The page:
After a good nights sleep we packed the bags, stuffed the car full (remember we do drive a Micra), checked out and headed for the tree tops. 53 metes high, to be exact.
Before we set course for the tree tops we drove due west and looked at the ocean at Prevelly. There are great surfs around here and we went to take a look at them. The drive was easy and with little traffic around. A mantra that would last out the day. The surfs were great, but the wind was heavy and it was quite chilly to walk out there. We took our mandatory photos and moved on in direction of coffee.
We wanted to go back to yesterday’s coffee tasting place, but they did not open until 9. Aaargh, we wanted to buy some beans there as well, but did not want to waste time waiting. We stopped at Witchville and got coffee at Cookie Galore, instead. A lot of things in that last sentence should make you think we’re in Hansel and Gretchen adventure…
Then we set a course for the Leeuwin lighthouse. We got down there and looked, but did not enter into it. It was enough to look at it from afar and take some photos of it in the distance. We would get enough height later.
From there we aimed for Gloucester tree. It’s the second highest fire watching tree in Australia, and probably in the world. It’s 53 meters up to the uppermost platform. Those who know me well know I’m not a big fan of heights. It’s been my Kryptonite for years and I’ve wanted to do something about that. And what do you do with you’re fears? Face them! So I had decided long before we got there that I would climb this tree. No matter what. Thank you very much, stubbornness and machismo. The climb is not done on steps like a ladder. It’s steel rods planted in the tree. There is a sign that says you need decent shoes; No flip flops or sandals. When we then had to go back to the car to change shoes it seemed like someone was trying to make me fail. But with Katja there as nervous as myself we set about the quest for the top. I went up first with Katja right behind. I even managed to take out the camera and take a picture of Katja and the view during the climb.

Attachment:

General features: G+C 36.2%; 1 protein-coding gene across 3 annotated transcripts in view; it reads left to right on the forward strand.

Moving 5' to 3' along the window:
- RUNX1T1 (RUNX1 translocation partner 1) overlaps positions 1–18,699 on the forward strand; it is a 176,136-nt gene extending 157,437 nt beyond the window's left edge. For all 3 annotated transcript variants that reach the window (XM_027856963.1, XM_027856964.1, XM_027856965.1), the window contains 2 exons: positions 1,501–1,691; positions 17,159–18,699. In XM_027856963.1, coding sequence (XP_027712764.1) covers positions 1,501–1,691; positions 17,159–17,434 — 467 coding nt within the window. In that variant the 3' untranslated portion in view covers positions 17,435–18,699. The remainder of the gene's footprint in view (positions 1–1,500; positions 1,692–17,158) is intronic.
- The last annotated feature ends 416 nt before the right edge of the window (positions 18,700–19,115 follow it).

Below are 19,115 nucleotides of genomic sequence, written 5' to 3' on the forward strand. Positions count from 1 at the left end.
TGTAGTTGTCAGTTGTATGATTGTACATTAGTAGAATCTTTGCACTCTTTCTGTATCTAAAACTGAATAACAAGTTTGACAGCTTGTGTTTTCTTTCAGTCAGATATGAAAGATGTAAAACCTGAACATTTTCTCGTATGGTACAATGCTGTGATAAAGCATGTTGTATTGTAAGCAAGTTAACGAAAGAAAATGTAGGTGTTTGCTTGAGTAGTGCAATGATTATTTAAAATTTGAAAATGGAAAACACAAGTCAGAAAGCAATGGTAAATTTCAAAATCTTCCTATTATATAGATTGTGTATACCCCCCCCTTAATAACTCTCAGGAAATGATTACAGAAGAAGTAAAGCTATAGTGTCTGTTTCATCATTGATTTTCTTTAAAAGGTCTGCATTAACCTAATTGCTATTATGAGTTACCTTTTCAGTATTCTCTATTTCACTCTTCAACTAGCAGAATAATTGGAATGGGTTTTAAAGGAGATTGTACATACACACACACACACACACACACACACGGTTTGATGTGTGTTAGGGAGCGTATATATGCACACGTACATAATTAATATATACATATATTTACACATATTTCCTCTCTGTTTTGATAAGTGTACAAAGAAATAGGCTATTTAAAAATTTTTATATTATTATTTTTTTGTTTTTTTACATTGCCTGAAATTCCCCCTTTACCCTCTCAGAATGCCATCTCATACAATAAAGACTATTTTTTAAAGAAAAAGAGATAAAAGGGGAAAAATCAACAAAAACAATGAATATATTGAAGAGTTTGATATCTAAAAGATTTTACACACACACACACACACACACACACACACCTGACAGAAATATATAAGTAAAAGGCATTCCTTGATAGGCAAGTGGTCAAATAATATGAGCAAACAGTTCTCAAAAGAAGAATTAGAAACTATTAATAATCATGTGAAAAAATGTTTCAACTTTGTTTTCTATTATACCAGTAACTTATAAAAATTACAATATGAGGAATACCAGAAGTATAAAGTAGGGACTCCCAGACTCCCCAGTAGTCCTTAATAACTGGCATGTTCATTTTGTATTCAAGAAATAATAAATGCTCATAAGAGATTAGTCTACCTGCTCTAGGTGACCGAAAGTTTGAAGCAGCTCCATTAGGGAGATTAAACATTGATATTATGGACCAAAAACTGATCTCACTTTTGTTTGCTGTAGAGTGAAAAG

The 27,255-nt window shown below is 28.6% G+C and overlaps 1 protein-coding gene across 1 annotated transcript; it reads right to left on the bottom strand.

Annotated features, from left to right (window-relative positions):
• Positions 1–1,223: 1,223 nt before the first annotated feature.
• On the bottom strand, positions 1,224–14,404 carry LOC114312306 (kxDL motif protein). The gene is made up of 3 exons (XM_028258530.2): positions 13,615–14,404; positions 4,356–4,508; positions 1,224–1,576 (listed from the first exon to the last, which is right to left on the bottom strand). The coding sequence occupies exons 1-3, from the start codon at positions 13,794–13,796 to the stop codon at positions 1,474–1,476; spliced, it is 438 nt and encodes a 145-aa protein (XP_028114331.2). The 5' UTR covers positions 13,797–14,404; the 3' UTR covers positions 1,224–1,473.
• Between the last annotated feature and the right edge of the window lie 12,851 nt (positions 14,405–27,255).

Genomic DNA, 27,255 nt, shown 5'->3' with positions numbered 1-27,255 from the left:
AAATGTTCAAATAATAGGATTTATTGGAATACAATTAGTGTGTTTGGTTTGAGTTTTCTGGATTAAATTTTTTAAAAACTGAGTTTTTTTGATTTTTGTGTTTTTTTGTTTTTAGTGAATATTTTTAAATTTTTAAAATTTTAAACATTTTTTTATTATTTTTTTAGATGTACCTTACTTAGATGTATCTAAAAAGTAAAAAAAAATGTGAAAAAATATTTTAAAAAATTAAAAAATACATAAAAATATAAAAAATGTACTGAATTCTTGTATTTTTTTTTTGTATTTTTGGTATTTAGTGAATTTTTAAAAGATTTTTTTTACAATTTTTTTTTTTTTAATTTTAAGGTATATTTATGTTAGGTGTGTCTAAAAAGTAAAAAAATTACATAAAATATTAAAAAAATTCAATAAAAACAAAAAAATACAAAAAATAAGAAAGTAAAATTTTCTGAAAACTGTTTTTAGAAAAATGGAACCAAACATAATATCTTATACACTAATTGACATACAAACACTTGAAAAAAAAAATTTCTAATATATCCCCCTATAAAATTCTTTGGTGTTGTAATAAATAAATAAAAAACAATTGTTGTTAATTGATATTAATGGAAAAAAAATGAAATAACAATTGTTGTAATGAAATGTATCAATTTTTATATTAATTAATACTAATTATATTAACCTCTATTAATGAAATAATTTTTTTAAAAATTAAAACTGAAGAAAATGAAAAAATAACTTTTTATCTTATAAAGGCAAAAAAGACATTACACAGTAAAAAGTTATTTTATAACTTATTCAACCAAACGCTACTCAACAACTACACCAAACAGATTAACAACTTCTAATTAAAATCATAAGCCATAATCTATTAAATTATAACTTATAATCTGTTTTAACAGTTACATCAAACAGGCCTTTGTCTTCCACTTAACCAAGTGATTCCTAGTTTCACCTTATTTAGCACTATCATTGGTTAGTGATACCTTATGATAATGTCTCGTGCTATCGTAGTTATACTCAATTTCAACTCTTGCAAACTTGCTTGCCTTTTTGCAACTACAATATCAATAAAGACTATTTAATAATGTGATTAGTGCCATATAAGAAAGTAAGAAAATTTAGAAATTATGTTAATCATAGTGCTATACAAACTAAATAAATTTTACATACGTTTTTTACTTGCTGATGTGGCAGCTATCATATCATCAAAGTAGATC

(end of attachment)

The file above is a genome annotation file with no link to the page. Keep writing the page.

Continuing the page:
One step- remember to breath – one more step – did I remember to breathe? – one more step – well you get the picture. We made it all the way up. Took some photos and started back down. This pic that Katja took of me from above gives a good indication on my stress level. My knuckles are almost reaching up to the camera. But we made it down and were extremely satisfied with ourselves.
As we waited a few minutes before driving along we got company of a lot of parrots. Different sizes and colors. They live in the wild and it would be wrong to feed them. But being so close to these birds is just amazing.
Now it’s lunch time and we stopped in Pemberton at an award winning bakery. The chef bakes the bread and makes sandwiches with what ever you want. Luck would have it that we stopped here for everything else in Pemberton is closed at lunch time.
In to the car and another long drive. This time with The Valley of Giants as next stop. We got there just in time to do it all before they closed. And it was awesome. This part of Australia has a large tree sort, Red Tingle, that only grows around here. The platform you’re walking on goes up to 40 meters above ground, literally to the tree tops. We did the walk, and afterwards we did a ground walk with some informational signs. It’s mind blowing that these huge trees have very shallow roots. They grow up in the surface and makes them very fragile for people trampling around them. It is therefor very good that this park had been built to take care of these wonderful trees. To relay in words how huge they are is not within my reach, but the car we drive could easily been parked inside these. And with a age of about 400 years on the trees they are really worth taking care of.